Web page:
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Disaster Response and Mutual Aid

California Public Power Utilities Respond to Power Outages in Wake of Tropical Storm

Public power utilities in California are responding to power outages caused by Hurricane Hilary, which hit Southern California as a tropical storm on Aug. 20.

The California ISO on Aug. 20 said that it was closely following Hilary and any potential grid impacts. “At this time, the grid remains stable and forecasted supply is expected to cover demand,” it said.

Imperial Irrigation District on Aug. 18 said that it had taken proactive steps to ensure it had all necessary personnel and equipment needed to respond to any service interruptions to its energy and water delivery services due to Hilary.

“Furthermore, IID’s water department crews have been working around the clock to alleviate possible flooding by clearing out various washes and drains, as well as lowering water levels in ponds and canals, in its water service area,” it said.

Over the weekend, the public power utility reported making significant progress in power restoration efforts for customers affected by Hilary.

On Aug. 21, IID said that with the bulk of the storm hitting the region on Sunday, the district’s Customer Service Call Center fielded close to 4,200 calls that day alone. Throughout the storm, upwards of 11,400 customers were, at one point, temporarily without power. As of Monday afternoon, all but approximately 85 have had their service restored.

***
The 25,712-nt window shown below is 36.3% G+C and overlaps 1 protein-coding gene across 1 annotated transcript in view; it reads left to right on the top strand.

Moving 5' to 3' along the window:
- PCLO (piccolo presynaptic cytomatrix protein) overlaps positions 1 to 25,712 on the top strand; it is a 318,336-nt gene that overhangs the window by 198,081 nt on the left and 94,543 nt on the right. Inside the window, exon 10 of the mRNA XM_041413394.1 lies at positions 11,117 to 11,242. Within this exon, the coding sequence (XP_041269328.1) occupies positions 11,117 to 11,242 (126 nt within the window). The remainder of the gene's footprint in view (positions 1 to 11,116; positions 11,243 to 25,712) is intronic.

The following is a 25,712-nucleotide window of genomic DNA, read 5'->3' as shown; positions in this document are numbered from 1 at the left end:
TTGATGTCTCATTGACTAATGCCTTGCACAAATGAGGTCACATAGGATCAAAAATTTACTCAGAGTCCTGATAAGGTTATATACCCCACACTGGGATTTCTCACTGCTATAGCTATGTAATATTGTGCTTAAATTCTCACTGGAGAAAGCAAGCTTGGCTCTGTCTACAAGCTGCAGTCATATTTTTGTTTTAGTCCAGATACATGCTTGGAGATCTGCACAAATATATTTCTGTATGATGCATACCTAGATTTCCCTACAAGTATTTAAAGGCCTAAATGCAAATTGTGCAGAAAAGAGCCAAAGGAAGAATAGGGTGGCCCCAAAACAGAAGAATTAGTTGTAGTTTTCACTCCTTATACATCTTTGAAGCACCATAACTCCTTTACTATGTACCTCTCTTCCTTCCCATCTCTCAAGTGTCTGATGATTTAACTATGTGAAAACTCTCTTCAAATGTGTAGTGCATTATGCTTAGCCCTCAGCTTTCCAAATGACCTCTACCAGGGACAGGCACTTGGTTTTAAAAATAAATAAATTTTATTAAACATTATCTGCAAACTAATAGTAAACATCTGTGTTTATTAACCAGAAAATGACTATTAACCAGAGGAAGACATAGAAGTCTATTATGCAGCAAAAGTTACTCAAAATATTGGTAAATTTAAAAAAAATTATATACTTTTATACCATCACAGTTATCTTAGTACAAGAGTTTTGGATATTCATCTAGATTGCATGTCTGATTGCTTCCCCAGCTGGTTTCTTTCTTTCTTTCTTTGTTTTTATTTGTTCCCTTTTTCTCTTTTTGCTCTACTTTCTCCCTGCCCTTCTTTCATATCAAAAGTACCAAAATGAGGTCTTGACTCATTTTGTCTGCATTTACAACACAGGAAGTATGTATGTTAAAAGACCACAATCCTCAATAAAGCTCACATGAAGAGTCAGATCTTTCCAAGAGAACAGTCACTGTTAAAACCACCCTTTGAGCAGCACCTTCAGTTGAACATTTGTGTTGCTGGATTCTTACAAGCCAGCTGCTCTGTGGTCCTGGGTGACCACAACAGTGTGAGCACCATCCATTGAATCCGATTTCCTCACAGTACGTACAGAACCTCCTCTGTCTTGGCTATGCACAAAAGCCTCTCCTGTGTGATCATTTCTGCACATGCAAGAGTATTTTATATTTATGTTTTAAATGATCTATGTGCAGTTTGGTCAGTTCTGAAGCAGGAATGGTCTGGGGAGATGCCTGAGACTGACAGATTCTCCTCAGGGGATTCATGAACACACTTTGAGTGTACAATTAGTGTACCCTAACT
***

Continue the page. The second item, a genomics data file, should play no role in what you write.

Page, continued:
“The reach of the storm was quite extensive,” said IID Energy Manager Jamie Asbury. “Nearly every corner of our service area was impacted.”

Although high winds and rain led to major outages on Sunday, the storm’s initial impact occurred late Friday, Aug. 18, when 45 poles on a major transmission line went down. IID was quickly able to restore power to all but 39 of some 3,000 customers; full restoration and rebuilding of those lines is not expected for several days. IID and contracted crews are also working in the Imperial Valley where multiple transmission lines went down.

In water matters, the district lowered all main canals and individual laterals in anticipation of runoff water from the storm. While several washouts were reported along the west bank of the Westside Main Canal and a 24-inch drain pipe collapsed, the district anticipates having the repairs completed by Tuesday.

IID worked ahead of the storm to prepare, fully staffing its Energy and Water Departments, Customer Call Center and Communications Section to be alert for any impacts, providing updates as they become available. Employees worked around the clock at both the Emergency Operation Centers in Imperial and Riverside Counties.

The Los Angeles Department of Water of Power on Aug. 18 said in a tweet that it was tracking the storm closely and that its crews were “prepared and ready to respond to any power outages that may occur.”

Prior to the arrival of Hilary, Glendale Water and Power noted on its webpage that a Tropical Storm Watch had been issued for most of Southern California. “It is expected we will have heavy rains and strong winds that could likely cause power outages,” the utility said.

According to Poweroutage.us, these public power utilities had the following number of customers still without power as of the morning of Aug. 21:

  • LADWP: 10,304 (1,400,000 customers tracked)
  • Glendale Water and Power: 2,190 (93,887 customers tracked)
  • Imperial Irrigation District: 1,214 (150,000 customers tracked)